Tanzania is an African country situated in the African Great Lakes region. Mount Kilimanjaro, which is Africa’s highest point is in eastern Tanzania. In the 19th century, European colonization began when Germany formed German East Africa, which was followed by British rule after WWI. The mainland of Tanzania was broken into Tanganyika, with the Zanzibar Archipelago, each gaining independence in 1961 and 1963. The two joined in 1964 as a free nation, forming United Republic of Tanzania.
Tanzania is a sovereign state with a Presidential Constitutional Republic. In Tanzania, elections take place every five years through direct popular vote. Vice Presidents are elected concurrently with the Presidential candidate. The President appoints the Prime Minister and selects their respective cabinet members. All legislative power in Tanzania rests with the National Assembly which is unicameral, with a maximum of 357 appointed members.
Tanzania’s legal system is based on English common law. The country has a four level judiciary, with the Primary Courts being the lowest courts. Appeals on the mainland are heard by the District Courts or the Resident Magistrates Courts. In Zanzibar, appeals are heard by Kadhi's Appeal Courts for Islamic family matters and the Magistrates Courts for all other cases. The third highest level court, where appeals from the lower levels go, is the High Court of Mainland Tanzania or Zanzibar. The mainland courts in Tanzania are broken into commercial, labor, and land divisions. In Zanzibar, the high courts has an industrial division. Tanzania is also a party to the Rome Statute of the International Criminal Court.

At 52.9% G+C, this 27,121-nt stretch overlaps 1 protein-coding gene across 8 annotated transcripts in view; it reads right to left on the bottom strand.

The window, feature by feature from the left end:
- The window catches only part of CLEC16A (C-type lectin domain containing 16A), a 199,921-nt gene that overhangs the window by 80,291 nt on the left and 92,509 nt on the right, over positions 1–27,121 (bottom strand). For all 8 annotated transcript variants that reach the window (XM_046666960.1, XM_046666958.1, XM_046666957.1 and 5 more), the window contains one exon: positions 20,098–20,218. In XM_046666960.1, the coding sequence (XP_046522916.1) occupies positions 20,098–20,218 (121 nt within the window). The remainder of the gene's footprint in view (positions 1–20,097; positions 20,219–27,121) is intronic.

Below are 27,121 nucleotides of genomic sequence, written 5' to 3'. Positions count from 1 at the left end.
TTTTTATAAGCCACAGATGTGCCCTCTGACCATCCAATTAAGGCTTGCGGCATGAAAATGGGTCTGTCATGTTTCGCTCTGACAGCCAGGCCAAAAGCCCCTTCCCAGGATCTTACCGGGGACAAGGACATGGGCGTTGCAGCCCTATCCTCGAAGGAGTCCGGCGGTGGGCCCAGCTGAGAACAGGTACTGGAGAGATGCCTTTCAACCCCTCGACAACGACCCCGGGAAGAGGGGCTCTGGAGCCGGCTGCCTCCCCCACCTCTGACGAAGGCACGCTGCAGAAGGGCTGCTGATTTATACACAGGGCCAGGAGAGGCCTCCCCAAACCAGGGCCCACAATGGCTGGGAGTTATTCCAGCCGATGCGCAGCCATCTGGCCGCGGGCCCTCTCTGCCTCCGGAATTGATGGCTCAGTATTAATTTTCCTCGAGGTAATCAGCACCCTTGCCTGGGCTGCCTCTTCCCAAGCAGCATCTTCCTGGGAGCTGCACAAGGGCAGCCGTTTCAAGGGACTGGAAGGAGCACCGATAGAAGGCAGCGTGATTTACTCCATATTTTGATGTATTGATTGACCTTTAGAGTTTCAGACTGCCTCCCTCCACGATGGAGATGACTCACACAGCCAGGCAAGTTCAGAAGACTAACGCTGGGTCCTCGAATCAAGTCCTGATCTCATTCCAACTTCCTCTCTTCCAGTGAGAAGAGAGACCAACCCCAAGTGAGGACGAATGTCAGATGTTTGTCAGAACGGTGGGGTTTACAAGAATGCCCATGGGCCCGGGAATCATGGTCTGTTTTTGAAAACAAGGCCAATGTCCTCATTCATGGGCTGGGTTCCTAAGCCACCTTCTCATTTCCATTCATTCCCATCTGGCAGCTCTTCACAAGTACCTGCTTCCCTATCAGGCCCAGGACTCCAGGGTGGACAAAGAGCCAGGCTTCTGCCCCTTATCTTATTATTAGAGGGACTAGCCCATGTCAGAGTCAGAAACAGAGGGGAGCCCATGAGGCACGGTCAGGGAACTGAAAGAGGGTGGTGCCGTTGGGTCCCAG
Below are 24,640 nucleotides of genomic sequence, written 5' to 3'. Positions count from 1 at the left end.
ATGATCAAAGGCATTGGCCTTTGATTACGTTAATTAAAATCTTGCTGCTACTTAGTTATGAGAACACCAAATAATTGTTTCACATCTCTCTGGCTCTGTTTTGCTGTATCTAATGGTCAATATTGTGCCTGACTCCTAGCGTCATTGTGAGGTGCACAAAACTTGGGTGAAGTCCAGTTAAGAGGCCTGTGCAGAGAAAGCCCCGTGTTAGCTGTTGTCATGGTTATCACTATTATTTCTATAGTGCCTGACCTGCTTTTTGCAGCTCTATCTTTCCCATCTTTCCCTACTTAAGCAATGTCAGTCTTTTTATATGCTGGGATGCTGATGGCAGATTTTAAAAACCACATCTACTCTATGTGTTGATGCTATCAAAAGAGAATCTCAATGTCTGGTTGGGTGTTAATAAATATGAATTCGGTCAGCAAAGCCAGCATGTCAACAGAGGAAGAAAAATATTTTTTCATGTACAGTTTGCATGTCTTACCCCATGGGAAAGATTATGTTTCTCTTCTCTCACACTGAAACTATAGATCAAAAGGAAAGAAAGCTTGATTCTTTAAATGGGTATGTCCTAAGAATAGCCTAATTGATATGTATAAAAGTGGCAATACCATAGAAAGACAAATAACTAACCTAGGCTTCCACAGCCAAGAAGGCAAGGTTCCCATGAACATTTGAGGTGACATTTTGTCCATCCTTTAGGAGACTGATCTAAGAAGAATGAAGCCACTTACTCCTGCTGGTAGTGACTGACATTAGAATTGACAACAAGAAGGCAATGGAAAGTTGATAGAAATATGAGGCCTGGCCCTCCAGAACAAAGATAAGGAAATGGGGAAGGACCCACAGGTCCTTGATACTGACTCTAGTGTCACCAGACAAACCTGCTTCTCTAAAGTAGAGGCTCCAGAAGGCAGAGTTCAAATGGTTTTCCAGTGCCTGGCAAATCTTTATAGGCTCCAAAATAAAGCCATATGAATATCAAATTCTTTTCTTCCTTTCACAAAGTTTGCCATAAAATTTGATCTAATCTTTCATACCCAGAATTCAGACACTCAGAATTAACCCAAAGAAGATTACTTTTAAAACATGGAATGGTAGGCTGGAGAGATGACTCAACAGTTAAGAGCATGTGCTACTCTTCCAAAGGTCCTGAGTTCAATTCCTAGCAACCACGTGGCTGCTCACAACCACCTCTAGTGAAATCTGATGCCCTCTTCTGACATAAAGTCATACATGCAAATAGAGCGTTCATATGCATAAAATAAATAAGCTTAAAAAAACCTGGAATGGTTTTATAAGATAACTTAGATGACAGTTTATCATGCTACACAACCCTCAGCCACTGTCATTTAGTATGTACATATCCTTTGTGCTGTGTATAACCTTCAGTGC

The National Law Review covers the latest news coverage from Tanzania and its relations to African nations. Oil and gas, international affairs, immigration news, and other news relating to international stories, are covered on the site. Visitors can find the latest content as it relates to Tanzania, its people, and the country’s international affairs.